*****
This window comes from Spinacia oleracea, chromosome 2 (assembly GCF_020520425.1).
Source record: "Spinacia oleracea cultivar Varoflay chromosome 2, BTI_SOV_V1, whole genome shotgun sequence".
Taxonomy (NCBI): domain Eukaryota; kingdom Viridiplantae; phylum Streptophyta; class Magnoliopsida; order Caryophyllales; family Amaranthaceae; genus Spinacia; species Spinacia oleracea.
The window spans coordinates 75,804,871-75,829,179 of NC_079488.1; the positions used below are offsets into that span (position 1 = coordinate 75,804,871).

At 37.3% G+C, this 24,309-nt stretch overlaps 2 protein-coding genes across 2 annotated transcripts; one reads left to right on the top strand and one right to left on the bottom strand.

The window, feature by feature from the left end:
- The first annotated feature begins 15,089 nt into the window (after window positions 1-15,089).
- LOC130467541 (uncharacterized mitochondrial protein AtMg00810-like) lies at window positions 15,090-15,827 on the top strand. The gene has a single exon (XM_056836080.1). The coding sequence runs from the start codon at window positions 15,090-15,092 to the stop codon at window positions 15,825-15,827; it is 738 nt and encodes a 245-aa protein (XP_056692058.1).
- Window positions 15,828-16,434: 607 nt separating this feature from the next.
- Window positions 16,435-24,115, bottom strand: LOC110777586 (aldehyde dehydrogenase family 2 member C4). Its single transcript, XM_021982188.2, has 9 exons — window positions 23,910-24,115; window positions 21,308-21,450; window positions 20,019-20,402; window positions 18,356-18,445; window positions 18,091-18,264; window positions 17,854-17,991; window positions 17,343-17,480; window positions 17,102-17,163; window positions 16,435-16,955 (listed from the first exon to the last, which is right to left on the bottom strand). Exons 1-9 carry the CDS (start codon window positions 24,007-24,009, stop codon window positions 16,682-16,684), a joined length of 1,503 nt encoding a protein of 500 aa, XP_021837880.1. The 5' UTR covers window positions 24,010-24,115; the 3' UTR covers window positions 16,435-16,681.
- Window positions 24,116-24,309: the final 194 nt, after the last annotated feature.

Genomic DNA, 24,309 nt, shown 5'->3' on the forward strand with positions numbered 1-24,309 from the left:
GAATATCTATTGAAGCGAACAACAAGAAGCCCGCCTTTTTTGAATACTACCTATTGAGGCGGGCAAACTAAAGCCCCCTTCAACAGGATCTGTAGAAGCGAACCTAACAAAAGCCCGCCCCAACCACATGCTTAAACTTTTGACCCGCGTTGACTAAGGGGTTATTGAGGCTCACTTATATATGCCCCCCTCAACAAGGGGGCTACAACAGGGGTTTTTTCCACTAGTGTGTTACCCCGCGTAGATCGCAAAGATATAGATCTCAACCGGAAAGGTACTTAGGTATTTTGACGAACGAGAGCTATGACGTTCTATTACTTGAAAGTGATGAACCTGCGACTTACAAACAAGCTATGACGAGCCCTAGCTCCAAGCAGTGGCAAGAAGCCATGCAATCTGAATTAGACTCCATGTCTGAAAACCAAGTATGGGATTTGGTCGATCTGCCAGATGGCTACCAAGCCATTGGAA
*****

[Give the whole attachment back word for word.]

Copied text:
This window comes from Spinacia oleracea, chromosome 2 (assembly GCF_020520425.1).
Source record: "Spinacia oleracea cultivar Varoflay chromosome 2, BTI_SOV_V1, whole genome shotgun sequence".
Taxonomy (NCBI): domain Eukaryota; kingdom Viridiplantae; phylum Streptophyta; class Magnoliopsida; order Caryophyllales; family Amaranthaceae; genus Spinacia; species Spinacia oleracea.
The window spans coordinates 75,804,871-75,829,179 of NC_079488.1; the positions used below are offsets into that span (position 1 = coordinate 75,804,871).

At 37.3% G+C, this 24,309-nt stretch overlaps 2 protein-coding genes across 2 annotated transcripts; one reads left to right on the top strand and one right to left on the bottom strand.

The window, feature by feature from the left end:
- The first annotated feature begins 15,089 nt into the window (after window positions 1-15,089).
- LOC130467541 (uncharacterized mitochondrial protein AtMg00810-like) lies at window positions 15,090-15,827 on the top strand. The gene has a single exon (XM_056836080.1). The coding sequence runs from the start codon at window positions 15,090-15,092 to the stop codon at window positions 15,825-15,827; it is 738 nt and encodes a 245-aa protein (XP_056692058.1).
- Window positions 15,828-16,434: 607 nt separating this feature from the next.
- Window positions 16,435-24,115, bottom strand: LOC110777586 (aldehyde dehydrogenase family 2 member C4). Its single transcript, XM_021982188.2, has 9 exons — window positions 23,910-24,115; window positions 21,308-21,450; window positions 20,019-20,402; window positions 18,356-18,445; window positions 18,091-18,264; window positions 17,854-17,991; window positions 17,343-17,480; window positions 17,102-17,163; window positions 16,435-16,955 (listed from the first exon to the last, which is right to left on the bottom strand). Exons 1-9 carry the CDS (start codon window positions 24,007-24,009, stop codon window positions 16,682-16,684), a joined length of 1,503 nt encoding a protein of 500 aa, XP_021837880.1. The 5' UTR covers window positions 24,010-24,115; the 3' UTR covers window positions 16,435-16,681.
- Window positions 24,116-24,309: the final 194 nt, after the last annotated feature.

Genomic DNA, 24,309 nt, shown 5'->3' on the forward strand with positions numbered 1-24,309 from the left:
GAATATCTATTGAAGCGAACAACAAGAAGCCCGCCTTTTTTGAATACTACCTATTGAGGCGGGCAAACTAAAGCCCCCTTCAACAGGATCTGTAGAAGCGAACCTAACAAAAGCCCGCCCCAACCACATGCTTAAACTTTTGACCCGCGTTGACTAAGGGGTTATTGAGGCTCACTTATATATGCCCCCCTCAACAAGGGGGCTACAACAGGGGTTTTTTCCACTAGTGTGTTACCCCGCGTAGATCGCAAAGATATAGATCTCAACCGGAAAGGTACTTAGGTATTTTGACGAACGAGAGCTATGACGTTCTATTACTTGAAAGTGATGAACCTGCGACTTACAAACAAGCTATGACGAGCCCTAGCTCCAAGCAGTGGCAAGAAGCCATGCAATCTGAATTAGACTCCATGTCTGAAAACCAAGTATGGGATTTGGTCGATCTGCCAGATGGCTACCAAGCCATTGGAA